On August 23, 1973, an attempted bank raid at Stockholm’s Norrmalmstorg Square went badly wrong.
Four hostages were taken and the drama ended only five days later when tear gas forced the robbers to surrender.
The hold-up would doubtless have been forgotten but for the odd reaction of the hostages, who formed a close bond with their jailers.
And it was the events of those few days that gave their name to something now commonly described as Stockholm Syndrome.
This phenomenon has often been identified in the half-century since Norrmalmstorg Square.
But it has been remarkable to see it exhibited by whole swathes of the British public over the past year.
After 16 months of being told by the state when we could leave our homes, whether we could see our families, with whom we were allowed to have sex, or what kinds of sports we were permitted to play, many of us are eager to regain the human dignity that comes with the exercise of our own free will.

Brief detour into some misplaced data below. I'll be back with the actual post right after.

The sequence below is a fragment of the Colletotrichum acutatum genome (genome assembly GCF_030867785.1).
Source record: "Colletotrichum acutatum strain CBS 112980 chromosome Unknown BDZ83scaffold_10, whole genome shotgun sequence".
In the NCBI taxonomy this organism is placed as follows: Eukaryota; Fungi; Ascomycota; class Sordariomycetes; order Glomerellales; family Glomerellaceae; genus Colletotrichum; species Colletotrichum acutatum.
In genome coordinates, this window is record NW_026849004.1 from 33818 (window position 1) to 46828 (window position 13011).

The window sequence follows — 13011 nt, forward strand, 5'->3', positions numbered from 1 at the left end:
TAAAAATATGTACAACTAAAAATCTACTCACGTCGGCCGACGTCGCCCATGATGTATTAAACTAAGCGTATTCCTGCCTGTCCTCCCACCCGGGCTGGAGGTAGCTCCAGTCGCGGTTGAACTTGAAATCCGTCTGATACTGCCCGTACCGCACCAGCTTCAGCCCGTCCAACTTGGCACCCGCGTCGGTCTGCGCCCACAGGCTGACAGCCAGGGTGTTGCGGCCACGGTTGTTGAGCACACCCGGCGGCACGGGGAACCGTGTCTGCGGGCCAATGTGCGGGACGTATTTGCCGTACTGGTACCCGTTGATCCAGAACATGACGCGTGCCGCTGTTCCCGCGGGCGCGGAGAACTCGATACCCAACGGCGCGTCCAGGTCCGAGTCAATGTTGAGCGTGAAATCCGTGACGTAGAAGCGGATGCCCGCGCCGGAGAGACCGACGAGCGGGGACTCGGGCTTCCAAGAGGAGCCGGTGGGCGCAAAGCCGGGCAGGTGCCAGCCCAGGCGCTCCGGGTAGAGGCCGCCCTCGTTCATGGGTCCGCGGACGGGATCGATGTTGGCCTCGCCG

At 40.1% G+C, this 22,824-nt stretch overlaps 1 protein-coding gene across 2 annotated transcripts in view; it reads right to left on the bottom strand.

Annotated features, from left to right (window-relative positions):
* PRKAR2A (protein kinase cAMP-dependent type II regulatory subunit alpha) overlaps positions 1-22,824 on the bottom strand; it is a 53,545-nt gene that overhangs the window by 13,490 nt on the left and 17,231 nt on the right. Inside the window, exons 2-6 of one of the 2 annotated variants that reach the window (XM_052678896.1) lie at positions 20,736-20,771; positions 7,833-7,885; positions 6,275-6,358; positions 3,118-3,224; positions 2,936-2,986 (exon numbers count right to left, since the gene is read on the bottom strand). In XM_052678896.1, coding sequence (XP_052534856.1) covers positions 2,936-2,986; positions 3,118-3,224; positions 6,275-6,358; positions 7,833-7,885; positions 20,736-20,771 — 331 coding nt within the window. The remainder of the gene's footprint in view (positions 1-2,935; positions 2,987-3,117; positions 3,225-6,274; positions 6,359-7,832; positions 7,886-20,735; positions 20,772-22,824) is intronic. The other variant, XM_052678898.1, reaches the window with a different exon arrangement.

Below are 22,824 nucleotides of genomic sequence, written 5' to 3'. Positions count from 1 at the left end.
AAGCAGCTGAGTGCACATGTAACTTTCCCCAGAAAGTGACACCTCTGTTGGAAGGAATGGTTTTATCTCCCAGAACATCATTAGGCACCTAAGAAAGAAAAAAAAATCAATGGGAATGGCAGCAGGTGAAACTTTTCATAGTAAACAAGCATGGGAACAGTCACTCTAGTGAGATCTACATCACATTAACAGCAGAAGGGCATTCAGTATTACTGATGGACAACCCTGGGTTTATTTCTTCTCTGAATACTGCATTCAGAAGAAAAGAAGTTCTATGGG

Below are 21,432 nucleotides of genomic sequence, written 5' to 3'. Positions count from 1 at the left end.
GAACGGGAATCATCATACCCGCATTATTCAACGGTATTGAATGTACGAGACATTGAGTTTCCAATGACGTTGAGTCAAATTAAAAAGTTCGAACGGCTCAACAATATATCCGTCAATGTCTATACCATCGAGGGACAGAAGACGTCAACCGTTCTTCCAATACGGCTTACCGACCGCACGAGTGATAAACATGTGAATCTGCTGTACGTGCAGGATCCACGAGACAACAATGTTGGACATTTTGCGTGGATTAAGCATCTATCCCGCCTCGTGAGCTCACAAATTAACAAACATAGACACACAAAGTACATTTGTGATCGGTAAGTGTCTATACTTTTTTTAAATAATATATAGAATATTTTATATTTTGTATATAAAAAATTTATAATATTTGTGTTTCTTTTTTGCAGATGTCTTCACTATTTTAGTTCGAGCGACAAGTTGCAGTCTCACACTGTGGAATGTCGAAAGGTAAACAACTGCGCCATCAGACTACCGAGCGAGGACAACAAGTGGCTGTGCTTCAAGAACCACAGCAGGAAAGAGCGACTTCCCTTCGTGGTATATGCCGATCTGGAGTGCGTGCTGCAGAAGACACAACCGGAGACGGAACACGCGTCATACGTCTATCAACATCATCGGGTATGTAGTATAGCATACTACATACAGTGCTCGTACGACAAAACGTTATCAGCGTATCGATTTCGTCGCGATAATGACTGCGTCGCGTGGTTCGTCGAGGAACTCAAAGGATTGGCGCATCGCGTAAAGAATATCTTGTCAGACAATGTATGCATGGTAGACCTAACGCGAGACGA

Others react differently.
When told that their double vaccination gives them substantial protection from serious illness, people worry that the jabs might work today, but what about next month or next year?
What if a new variant comes along that can evade the vaccines altogether?
For many months the evidence has shown that the most likely places to catch Covid are care homes, hospitals and private homes, but opinion polls show a widespread fantasy that the real dangers are from international travel, pubs and restaurants.
The Government’s least rational restrictions have played up to these unfounded prejudices, of course.
The closure of Covid-secure restaurants last autumn came shortly after the Sage advisers published advice that doing so would be unlikely to make much difference.
Similarly, making people jump through endless hoops and take multiple expensive tests if they want to fly to a safe and sunny country for a week or two by the sea must make those who don’t study the evidence believe that going to Majorca is a pretty risky business.